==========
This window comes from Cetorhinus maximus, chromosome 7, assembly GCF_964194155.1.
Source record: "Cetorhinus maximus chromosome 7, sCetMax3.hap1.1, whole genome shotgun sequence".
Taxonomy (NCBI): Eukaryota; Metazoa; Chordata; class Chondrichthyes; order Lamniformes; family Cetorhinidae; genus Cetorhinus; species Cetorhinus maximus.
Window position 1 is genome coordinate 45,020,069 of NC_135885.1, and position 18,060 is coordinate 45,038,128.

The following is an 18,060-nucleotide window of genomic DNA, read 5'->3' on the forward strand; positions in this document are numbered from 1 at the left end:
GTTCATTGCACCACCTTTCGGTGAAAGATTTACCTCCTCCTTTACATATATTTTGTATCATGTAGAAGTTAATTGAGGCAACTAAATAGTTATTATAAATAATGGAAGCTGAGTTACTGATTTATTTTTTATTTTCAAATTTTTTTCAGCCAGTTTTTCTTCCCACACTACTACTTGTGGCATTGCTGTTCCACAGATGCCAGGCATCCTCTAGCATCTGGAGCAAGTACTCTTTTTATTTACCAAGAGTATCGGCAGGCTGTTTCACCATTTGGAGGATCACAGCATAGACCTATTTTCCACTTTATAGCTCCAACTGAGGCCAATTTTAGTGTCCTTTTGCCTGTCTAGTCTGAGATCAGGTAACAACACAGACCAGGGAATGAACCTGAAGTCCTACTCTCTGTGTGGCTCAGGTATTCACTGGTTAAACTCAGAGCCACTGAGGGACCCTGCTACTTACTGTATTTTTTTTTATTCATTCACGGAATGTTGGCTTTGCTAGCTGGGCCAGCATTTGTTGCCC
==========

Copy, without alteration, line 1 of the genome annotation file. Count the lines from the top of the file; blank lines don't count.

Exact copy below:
This window comes from Cetorhinus maximus, chromosome 7, assembly GCF_964194155.1.